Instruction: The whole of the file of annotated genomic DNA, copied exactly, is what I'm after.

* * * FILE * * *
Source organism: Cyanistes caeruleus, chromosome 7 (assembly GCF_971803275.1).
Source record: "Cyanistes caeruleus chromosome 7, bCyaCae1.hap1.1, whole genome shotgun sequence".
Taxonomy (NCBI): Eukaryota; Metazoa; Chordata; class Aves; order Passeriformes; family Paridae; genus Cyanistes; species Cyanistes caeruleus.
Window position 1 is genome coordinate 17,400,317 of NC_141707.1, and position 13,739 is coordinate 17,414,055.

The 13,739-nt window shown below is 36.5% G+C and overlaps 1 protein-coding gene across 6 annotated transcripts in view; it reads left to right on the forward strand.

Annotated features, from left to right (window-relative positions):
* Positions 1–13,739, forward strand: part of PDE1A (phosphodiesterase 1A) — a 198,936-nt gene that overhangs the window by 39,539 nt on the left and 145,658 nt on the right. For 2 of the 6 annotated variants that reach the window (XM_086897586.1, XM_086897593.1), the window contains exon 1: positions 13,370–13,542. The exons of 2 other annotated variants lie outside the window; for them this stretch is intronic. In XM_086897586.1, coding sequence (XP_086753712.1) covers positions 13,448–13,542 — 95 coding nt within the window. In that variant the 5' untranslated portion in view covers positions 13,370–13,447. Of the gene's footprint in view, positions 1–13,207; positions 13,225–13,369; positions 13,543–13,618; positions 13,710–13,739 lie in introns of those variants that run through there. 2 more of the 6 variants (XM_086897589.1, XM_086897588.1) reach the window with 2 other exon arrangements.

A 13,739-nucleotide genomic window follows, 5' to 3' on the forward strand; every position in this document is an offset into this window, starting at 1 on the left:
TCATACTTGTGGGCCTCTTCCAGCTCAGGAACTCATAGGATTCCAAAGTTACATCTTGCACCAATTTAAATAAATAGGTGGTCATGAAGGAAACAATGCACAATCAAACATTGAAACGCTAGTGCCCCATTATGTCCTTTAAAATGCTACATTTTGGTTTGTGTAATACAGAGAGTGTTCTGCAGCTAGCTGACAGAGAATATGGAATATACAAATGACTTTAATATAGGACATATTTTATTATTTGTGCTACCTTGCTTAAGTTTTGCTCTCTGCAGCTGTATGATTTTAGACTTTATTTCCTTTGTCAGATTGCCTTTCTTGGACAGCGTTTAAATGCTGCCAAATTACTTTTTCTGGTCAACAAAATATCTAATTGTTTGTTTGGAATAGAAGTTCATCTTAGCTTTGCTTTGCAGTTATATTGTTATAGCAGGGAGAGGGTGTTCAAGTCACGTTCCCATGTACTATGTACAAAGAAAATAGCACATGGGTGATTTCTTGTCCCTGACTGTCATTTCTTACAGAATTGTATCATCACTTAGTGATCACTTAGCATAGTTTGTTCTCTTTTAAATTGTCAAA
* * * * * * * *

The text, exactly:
Source organism: Cyanistes caeruleus, chromosome 7 (assembly GCF_971803275.1).
Source record: "Cyanistes caeruleus chromosome 7, bCyaCae1.hap1.1, whole genome shotgun sequence".
Taxonomy (NCBI): Eukaryota; Metazoa; Chordata; class Aves; order Passeriformes; family Paridae; genus Cyanistes; species Cyanistes caeruleus.
Window position 1 is genome coordinate 17,400,317 of NC_141707.1, and position 13,739 is coordinate 17,414,055.

The 13,739-nt window shown below is 36.5% G+C and overlaps 1 protein-coding gene across 6 annotated transcripts in view; it reads left to right on the forward strand.

Annotated features, from left to right (window-relative positions):
* Positions 1–13,739, forward strand: part of PDE1A (phosphodiesterase 1A) — a 198,936-nt gene that overhangs the window by 39,539 nt on the left and 145,658 nt on the right. For 2 of the 6 annotated variants that reach the window (XM_086897586.1, XM_086897593.1), the window contains exon 1: positions 13,370–13,542. The exons of 2 other annotated variants lie outside the window; for them this stretch is intronic. In XM_086897586.1, coding sequence (XP_086753712.1) covers positions 13,448–13,542 — 95 coding nt within the window. In that variant the 5' untranslated portion in view covers positions 13,370–13,447. Of the gene's footprint in view, positions 1–13,207; positions 13,225–13,369; positions 13,543–13,618; positions 13,710–13,739 lie in introns of those variants that run through there. 2 more of the 6 variants (XM_086897589.1, XM_086897588.1) reach the window with 2 other exon arrangements.

A 13,739-nucleotide genomic window follows, 5' to 3' on the forward strand; every position in this document is an offset into this window, starting at 1 on the left:
TCATACTTGTGGGCCTCTTCCAGCTCAGGAACTCATAGGATTCCAAAGTTACATCTTGCACCAATTTAAATAAATAGGTGGTCATGAAGGAAACAATGCACAATCAAACATTGAAACGCTAGTGCCCCATTATGTCCTTTAAAATGCTACATTTTGGTTTGTGTAATACAGAGAGTGTTCTGCAGCTAGCTGACAGAGAATATGGAATATACAAATGACTTTAATATAGGACATATTTTATTATTTGTGCTACCTTGCTTAAGTTTTGCTCTCTGCAGCTGTATGATTTTAGACTTTATTTCCTTTGTCAGATTGCCTTTCTTGGACAGCGTTTAAATGCTGCCAAATTACTTTTTCTGGTCAACAAAATATCTAATTGTTTGTTTGGAATAGAAGTTCATCTTAGCTTTGCTTTGCAGTTATATTGTTATAGCAGGGAGAGGGTGTTCAAGTCACGTTCCCATGTACTATGTACAAAGAAAATAGCACATGGGTGATTTCTTGTCCCTGACTGTCATTTCTTACAGAATTGTATCATCACTTAGTGATCACTTAGCATAGTTTGTTCTCTTTTAAATTGTCAAA